Building People of Substance for Works of Power
I know none of you have ever been ready to quit, but I sure have. After we left our first church with our tails between our legs, I was ready to call the whole ministry thing off. We were just broken. I took a good job at a hospital and was content to just help the folks there. Then one of my co-workers invited us to church. She was persistent, so we finally went. The Presence of God was tangible as we worshipped. As the choir sang “I’ve Got a Feelin’ Everything’s Gonna be Alright,” the power of God hit my wife and I simultaneously. We looked at each other with tears in our eyes as we felt hope for the first time in a long time. It saved our ministry, and probably our marriage.
That particular church had a very professional-level music ministry. Like most pastors, I tried to emulate that in our next church, but it just didn’t happen. Our worship was OK, but not professional grade. Then I went to Haiti. After a thrilling ride through the night in a leaky boat, followed by sleeping on the floor in a shack overrun with spiders, I preached in the local dirt-floor church. The pastor opened by singing acapella. Slowly, people wandered in and joined the “choir.” Then one adolescent boy began to beat a rhythm with a stick on the bottom of a #2 wash tub. The only other “instruments” were the clapping hands and bare feet of the congregation dancing. The Presence of God was tangible.
That worship went on and on. In a place so poor that I couldn’t imagine what life must be like on a daily basis, they were singing in Creole, “He’s good, He’s good, He’s good, He’s good to me.” He showed up. That service ended with 20 people filled with the Holy Spirit, even more were saved, and healings flowed. It was awesome!
When I got back in my home church, I had the sound system turned off except for one acoustic guitar and one vocal. The volume was turned down to a conversational level. We brought in a big basket with percussion instruments from the children’s department: bells, tambourines, sticks, triangles, tiny little drums, etc. We passed these around in the congregation. There followed one of the best worship services we had ever had (and we had some good ones). This service marked the beginning of a new era of powerful Presence in our midst. We learned to use instruments and amplifiers as a help, not a substitute, for worship.
Somebody said: To gather with God’s people in united adoration of the Father is as necessary to the Christian life as prayer. Martin Luther
Scripture Reading: 18 And do not get drunk with wine, for that is debauchery, but be filled with the Spirit, 19 addressing one another in psalms and hymns and spiritual songs, singing and making melody to the Lord with your heart, 20 giving thanks always and for everything to God the Father in the name of our Lord Jesus Christ, 21 submitting to one another out of reverence for Christ. Ephesians 5:18-21
Here’s the point: You don’t need a band to have great worship. You need people with a heart to worship God and the willingness to be childlike in their exuberance. The power is in the Presence, not the soundboard. In fact, if quality sound equipment were necessary for great worship, then no one ever had that experience before the 20th century. I would go so far as to conjecture that if electricity and sound reinforcement are necessary for you to worship, then you haven’t known worship yet.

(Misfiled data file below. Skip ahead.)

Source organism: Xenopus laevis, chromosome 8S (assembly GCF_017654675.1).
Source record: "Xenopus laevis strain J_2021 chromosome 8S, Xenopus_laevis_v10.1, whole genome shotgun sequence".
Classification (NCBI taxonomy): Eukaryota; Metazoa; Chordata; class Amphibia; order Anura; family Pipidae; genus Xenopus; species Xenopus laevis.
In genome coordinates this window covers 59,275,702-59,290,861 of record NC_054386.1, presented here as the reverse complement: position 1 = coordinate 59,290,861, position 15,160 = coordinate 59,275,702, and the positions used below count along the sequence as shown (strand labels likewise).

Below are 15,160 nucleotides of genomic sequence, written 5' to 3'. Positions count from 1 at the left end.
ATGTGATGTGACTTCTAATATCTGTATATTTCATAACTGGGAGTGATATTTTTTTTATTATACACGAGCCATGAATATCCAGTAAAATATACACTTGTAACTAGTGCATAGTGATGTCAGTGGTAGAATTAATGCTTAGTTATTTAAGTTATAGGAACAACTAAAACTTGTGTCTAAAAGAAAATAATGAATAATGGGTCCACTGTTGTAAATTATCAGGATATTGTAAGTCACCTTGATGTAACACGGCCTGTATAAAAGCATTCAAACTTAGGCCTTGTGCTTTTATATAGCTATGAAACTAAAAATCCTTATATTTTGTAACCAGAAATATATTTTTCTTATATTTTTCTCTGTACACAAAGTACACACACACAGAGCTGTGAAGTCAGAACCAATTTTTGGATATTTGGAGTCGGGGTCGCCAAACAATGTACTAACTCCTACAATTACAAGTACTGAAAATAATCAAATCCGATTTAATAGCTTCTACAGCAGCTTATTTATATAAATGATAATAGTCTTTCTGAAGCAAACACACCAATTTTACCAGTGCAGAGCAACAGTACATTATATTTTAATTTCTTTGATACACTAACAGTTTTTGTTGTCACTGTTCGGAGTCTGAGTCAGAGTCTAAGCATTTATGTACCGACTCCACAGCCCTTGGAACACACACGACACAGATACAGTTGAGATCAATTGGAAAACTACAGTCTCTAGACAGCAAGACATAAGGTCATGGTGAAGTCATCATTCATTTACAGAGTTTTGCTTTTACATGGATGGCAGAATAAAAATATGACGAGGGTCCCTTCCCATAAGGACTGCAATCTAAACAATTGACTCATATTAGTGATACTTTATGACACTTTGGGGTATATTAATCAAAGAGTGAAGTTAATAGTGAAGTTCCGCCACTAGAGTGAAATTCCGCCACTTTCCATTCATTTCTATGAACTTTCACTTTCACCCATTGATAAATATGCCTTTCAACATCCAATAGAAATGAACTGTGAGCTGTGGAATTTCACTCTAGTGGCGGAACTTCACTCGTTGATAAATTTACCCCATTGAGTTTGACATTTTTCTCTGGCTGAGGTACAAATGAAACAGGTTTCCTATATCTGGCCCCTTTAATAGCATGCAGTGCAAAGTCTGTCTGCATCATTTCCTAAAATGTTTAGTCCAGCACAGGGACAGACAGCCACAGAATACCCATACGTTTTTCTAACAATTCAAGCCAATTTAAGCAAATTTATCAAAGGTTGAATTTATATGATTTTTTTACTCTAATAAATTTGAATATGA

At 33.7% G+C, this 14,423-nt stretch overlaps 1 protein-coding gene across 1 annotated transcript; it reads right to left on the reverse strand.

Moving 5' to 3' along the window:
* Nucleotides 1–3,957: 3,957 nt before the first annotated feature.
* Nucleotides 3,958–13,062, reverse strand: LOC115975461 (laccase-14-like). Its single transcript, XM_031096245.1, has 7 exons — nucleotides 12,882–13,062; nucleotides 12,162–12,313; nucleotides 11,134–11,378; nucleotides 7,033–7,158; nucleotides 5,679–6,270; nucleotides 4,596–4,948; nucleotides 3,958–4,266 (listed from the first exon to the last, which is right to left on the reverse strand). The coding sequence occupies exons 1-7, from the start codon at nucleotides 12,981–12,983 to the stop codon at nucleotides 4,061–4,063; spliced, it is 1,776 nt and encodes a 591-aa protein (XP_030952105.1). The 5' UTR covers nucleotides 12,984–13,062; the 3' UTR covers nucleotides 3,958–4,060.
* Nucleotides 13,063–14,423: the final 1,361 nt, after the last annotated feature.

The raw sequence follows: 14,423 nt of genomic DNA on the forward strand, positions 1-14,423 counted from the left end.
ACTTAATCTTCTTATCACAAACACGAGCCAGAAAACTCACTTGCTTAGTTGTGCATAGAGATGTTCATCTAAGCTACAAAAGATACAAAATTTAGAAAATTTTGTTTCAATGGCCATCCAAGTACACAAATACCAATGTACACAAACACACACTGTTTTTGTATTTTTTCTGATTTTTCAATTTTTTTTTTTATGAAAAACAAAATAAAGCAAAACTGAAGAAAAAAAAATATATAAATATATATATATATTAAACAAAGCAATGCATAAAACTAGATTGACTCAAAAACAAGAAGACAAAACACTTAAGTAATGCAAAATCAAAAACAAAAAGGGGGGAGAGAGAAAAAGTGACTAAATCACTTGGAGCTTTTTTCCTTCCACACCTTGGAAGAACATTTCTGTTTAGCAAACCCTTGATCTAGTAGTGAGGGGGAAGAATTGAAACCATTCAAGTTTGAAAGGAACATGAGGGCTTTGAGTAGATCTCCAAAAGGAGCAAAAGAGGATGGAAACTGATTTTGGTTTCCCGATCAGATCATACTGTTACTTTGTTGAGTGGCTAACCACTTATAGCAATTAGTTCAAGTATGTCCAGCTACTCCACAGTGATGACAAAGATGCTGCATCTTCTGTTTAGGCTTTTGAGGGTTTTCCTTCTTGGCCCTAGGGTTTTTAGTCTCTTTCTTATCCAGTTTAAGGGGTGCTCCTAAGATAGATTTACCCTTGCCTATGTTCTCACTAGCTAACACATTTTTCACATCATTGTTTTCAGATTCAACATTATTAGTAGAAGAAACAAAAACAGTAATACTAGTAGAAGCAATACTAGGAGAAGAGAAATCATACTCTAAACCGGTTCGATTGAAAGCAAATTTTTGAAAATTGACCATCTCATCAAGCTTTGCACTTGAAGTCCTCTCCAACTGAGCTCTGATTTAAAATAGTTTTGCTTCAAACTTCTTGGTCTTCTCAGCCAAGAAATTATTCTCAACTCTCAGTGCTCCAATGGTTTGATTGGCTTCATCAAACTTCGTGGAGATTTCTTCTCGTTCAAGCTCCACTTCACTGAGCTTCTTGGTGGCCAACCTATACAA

An old friend told me years ago that the goal of a worship leader is to connect with people as they come from the parking lot, guide them to the Throne Room, then leave them there. You can do that with no equipment whatsoever. Make sure your people know how to get there by taking them with you to the throne every week.
Pointers for participating in the Presence:
- Pastors, be involved in worship. Give the worship leader an idea of where you’re going with your message. If you have song requests, communicate them. The music is part of the pastoral ministry.
- You need worship leaders, not just musicians. They are not the same thing. You can’t take someone to a place you’ve never been.
- Avoid preaching between songs. When people’s focus has been turned to God, don’t bring it back to you. It causes a “Holy thud” as hearts and minds fall back to earth.
- Don’t beat the sheep; lead the sheep. Nothing kills a worship service as efficiently as berating and belittling the worshippers.
- If you don’t like how people are entering in, teach and demonstrate. Teach a bit on why we sing, then sing! Teach a bit on why we raise our hands, then do it, “Let’s just lift our hands as we worship our King…”
- Wait on God. Slow down and listen. If He’s there, He’s there for a purpose. Find it, follow it, don’t run past it.
- Camp out on the anointing – you know it when it comes. Don’t move until the cloud moves. As a pastor, be sure you have a way to communicate with your worship leader in real time. You are the leader in this service! (Worship leaders, ask your pastor to do this.)
- Volume: Loud enough that people feel part of something, soft enough that they can hear their own voice adoring their God.
- At some point in the service, cut the instruments and allow the people to hear their combined voices. This works best on simple, familiar choruses. Start with instruments then, when participation is good, cut them. Be sure to give the people an example to follow as the transition is made: You keep singing.
Don’t settle for music, a show, and a motivational speech. Push for the Presence. It’s free, and you don’t need an internet connection.
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Tucson, AZ 85741
For more on this subject, pick up a copy of “Is There an Interpreter in the House.”
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